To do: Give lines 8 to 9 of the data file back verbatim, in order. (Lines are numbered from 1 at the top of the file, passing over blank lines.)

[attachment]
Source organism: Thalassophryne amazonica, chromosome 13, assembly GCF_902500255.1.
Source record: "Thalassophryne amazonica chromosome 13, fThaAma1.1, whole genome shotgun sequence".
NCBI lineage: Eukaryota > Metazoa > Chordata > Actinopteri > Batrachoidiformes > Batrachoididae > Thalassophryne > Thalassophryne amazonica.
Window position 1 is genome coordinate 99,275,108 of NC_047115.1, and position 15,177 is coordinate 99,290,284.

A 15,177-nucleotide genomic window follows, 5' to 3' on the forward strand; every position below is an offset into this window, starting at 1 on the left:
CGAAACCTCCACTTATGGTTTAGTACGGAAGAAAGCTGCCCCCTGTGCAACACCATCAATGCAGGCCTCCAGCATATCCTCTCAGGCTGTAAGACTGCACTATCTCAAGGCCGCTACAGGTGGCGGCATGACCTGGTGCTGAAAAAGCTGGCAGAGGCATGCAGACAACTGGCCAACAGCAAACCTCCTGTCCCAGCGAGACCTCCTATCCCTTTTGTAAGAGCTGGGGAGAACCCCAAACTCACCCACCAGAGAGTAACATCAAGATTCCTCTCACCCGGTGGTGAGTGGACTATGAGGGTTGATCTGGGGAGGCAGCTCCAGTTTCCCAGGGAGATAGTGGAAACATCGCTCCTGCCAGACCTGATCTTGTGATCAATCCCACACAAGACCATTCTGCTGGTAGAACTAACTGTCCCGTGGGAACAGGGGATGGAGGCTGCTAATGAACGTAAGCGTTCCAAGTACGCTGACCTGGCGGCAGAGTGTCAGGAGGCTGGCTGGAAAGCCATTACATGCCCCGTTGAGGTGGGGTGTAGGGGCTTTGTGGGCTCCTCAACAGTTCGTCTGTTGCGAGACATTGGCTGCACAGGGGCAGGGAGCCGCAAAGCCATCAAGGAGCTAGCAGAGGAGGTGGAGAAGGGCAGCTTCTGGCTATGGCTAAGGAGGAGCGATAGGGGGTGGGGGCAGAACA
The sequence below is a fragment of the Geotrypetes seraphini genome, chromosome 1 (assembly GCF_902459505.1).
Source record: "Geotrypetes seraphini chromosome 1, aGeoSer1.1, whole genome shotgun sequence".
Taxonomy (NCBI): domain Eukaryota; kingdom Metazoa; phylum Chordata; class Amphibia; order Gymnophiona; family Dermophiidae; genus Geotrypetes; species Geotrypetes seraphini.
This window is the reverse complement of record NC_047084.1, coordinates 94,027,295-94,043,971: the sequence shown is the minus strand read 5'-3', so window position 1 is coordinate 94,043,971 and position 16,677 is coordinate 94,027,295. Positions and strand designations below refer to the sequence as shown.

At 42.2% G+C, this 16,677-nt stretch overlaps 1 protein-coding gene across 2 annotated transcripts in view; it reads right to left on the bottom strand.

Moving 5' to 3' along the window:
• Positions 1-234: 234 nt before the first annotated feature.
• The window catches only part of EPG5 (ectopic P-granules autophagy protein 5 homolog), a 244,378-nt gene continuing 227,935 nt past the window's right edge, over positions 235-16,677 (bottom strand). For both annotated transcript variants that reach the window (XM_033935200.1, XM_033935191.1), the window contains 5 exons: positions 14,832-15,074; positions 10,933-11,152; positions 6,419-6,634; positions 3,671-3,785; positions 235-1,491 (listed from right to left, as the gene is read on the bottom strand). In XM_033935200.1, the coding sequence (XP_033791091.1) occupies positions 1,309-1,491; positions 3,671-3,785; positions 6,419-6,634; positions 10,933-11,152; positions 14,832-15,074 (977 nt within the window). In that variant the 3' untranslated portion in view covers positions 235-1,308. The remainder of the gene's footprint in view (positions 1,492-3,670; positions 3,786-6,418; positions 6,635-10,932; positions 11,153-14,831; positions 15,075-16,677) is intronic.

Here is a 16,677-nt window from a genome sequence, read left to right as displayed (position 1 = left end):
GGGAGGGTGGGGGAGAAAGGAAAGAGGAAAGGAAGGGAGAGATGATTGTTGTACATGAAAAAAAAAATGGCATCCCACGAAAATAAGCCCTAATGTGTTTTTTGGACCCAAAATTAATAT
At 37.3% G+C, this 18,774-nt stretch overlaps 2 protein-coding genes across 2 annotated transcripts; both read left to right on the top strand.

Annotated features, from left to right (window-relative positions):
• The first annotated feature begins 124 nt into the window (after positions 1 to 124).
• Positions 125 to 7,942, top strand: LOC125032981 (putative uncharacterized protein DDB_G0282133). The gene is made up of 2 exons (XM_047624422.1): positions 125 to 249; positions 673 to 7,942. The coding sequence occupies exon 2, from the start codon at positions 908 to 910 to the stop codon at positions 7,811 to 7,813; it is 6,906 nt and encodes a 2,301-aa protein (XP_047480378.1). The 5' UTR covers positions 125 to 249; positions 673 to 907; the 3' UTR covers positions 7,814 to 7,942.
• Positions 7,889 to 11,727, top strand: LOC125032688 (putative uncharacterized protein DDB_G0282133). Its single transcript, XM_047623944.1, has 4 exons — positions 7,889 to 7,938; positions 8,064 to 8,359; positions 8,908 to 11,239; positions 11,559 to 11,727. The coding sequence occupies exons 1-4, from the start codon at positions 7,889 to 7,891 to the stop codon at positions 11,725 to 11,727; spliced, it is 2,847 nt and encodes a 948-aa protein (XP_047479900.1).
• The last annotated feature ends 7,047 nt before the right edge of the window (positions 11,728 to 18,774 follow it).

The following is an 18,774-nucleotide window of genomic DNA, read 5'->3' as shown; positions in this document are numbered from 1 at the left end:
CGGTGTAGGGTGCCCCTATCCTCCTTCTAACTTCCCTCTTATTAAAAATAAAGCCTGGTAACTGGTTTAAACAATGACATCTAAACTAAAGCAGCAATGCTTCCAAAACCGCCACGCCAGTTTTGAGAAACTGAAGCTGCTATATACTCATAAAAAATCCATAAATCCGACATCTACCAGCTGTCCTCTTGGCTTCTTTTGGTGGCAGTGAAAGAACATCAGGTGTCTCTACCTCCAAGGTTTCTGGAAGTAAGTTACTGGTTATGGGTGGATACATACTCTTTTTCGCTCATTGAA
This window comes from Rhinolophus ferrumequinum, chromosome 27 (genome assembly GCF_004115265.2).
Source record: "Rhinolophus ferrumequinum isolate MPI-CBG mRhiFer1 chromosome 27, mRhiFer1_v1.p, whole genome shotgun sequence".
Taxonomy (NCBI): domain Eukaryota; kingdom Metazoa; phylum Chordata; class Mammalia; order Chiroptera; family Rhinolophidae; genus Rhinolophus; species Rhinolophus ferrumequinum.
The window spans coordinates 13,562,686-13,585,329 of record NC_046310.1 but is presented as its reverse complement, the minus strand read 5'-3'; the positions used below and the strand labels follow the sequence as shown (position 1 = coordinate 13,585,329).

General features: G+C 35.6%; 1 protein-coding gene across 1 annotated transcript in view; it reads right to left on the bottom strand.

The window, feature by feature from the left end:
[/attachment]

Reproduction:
Source record: "Geotrypetes seraphini chromosome 1, aGeoSer1.1, whole genome shotgun sequence".
Taxonomy (NCBI): domain Eukaryota; kingdom Metazoa; phylum Chordata; class Amphibia; order Gymnophiona; family Dermophiidae; genus Geotrypetes; species Geotrypetes seraphini.